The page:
Ethics, Medical Ethics and HIV/AIDS

Article excerpt


Ethics is the systematic study of moral reasoning in theory and practice. It clarifies questions about right and wrong, but also demonstrates their complexity: most ethical theories and many moral judgments are contestable. Some norms, values or principles are sufficiently widely agreed for codes of professional practice or laws to be based on them. But no ethical theory or decision-making method yields unequivocal conclusions which convince everybody: too many different beliefs, philosophies, cultural backgrounds and life experiences influence our views of right and wrong. Meaningful and constructive discussion of practical ethical problems nevertheless is possible when conceptual frameworks developed throughout the history of ethical reasoning are used to examine the facts and values in question. Such discussions can lead to a degree of consensus, or at least to a mutual understanding of divergent views.

In health care ethics today, the conceptual framework most widely used in analyzing medico-moral questions is that of the "Principles of Bio-ethics":(1,2) these are first, respect for the autonomy of persons; second, beneficence; third, non-maleficence; and fourth, justice. Each principle represents a prima facie duty -- that is, it is morally binding unless it conflicts with one of the others. The framework does not provide a method for choosing between the principles when they do conflict, or for determining the scope of their application (for example, we have a prima facie duty to respect the autonomy of persons, but who exactly counts as a "person"). However in medical ethics in general and in ethics related to HIV/AIDS in particular, we often encounter problems characterized by the fact that there are extremely complex issues which are intrinsically ambiguous. Choices and alternative decisions must be made on issues of right or wrong, but often one can find convincing arguments supporting each of the options.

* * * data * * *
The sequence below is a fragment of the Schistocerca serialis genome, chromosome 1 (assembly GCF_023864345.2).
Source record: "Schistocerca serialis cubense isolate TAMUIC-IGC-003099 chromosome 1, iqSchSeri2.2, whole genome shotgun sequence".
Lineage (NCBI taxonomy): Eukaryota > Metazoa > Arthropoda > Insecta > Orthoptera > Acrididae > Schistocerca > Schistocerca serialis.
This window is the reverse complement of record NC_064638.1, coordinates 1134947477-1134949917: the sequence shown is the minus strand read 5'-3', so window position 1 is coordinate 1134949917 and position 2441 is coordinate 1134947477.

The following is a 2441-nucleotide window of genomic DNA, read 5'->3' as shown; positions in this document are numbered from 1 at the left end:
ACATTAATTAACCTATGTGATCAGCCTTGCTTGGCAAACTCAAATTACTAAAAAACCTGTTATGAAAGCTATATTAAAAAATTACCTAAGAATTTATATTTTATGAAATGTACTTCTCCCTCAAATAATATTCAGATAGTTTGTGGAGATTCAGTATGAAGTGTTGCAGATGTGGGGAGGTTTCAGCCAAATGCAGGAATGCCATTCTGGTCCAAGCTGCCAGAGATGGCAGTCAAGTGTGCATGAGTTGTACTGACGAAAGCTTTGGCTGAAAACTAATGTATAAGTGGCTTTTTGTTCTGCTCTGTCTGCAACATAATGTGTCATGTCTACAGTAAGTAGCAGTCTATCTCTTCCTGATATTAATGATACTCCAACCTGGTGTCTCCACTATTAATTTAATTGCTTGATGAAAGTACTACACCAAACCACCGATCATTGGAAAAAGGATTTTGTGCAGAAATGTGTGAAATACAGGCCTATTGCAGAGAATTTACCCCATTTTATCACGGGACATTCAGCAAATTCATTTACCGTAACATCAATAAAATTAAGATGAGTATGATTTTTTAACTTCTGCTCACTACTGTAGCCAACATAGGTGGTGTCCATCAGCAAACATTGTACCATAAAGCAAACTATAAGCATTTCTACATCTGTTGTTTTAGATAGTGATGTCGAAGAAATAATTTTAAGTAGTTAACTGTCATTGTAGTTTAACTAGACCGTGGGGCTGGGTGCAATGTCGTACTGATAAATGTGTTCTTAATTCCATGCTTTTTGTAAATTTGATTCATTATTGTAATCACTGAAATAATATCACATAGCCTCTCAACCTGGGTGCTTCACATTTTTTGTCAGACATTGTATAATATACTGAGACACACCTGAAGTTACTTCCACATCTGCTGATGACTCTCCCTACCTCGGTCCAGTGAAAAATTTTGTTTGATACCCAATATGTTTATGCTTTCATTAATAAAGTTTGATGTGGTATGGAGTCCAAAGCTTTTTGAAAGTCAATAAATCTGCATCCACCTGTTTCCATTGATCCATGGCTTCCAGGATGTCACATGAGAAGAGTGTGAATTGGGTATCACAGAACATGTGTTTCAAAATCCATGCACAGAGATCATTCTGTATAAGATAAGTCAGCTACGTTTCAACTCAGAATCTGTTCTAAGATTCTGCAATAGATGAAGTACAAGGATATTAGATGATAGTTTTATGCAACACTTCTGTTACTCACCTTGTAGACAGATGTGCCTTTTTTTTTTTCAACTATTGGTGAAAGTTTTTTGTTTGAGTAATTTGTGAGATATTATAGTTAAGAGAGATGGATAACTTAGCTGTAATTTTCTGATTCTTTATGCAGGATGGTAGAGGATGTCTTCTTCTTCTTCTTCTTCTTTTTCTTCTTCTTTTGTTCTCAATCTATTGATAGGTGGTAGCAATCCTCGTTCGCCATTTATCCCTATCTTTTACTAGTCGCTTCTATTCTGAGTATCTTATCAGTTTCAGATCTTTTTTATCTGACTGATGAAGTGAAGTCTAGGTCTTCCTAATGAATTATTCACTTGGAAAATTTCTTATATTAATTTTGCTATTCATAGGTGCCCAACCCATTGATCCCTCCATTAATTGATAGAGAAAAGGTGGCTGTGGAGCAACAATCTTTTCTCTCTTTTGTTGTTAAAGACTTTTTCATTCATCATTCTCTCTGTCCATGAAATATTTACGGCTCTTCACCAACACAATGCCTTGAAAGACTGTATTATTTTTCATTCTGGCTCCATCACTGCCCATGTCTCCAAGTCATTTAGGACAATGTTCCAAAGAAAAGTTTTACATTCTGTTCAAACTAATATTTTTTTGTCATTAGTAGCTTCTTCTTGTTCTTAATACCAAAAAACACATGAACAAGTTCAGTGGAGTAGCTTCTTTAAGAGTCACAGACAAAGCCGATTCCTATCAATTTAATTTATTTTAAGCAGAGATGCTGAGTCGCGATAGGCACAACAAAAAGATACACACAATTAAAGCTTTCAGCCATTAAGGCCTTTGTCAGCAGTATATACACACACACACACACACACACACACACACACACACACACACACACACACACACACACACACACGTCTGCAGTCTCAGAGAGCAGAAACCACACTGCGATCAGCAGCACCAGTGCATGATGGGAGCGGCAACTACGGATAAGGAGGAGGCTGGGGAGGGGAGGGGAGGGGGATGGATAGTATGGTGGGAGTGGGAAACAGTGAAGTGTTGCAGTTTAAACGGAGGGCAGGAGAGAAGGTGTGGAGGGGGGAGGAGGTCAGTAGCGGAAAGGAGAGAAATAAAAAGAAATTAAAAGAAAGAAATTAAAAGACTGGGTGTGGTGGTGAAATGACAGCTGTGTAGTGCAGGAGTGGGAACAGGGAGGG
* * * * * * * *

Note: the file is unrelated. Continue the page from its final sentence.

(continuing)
The theories or principles alone cannot solve these problems, as there might be mutually exclusive decisions each of which violates certain principles while being supported by others. This is what is called an ethical dilemma. We are often faced not with the question whether or not to violate a certain theory or principle, but which possible alternative violates it more or less. Therefore ethical principles are not, in themselves, sufficient to reach a conclusion in the case of ethical dilemmas. But they add an accessible ethical dimension to the international scientific vocabulary, and a common language in which to address, analyze and discuss medico-moral questions of cross-cultural concern.

"The final outcome may be that reasonable people will disagree, but the process of debate and scrutiny of these perspectives is likely to produce the kind of thoughtful judgment that is always more valuable than simplistic conclusions reached without the benefit of careful, sustained reflection and discourse."(3)

This framework of principles has an additional advantage: It can be employed by either of the two classic schools of thought in philosophical ethics, namely deontologists or utilitarians. It can also be accepted by the adherents of many religious traditions and faith communities. Even when those with different philosophical or religious views qualify the principles or define their scope, the common core language remains ecumenical. These particular principles, moreover, were originally identified by examining ethical codes and standards (especially of the health care professions) which had historically been deeply influenced by Christian values and perspectives. This makes them especially conducive to developing an ethical approach to HIV and AIDS which is inspired by the gospel, but is also open to any reasonable person of good will in today's pluralistic and often secularized societies.

To enter into this dialogue on ethical questions we need, apart from a comprehensive knowledge of the basic ethical principles, also sound facts and technical information about the disputed questions themselves. …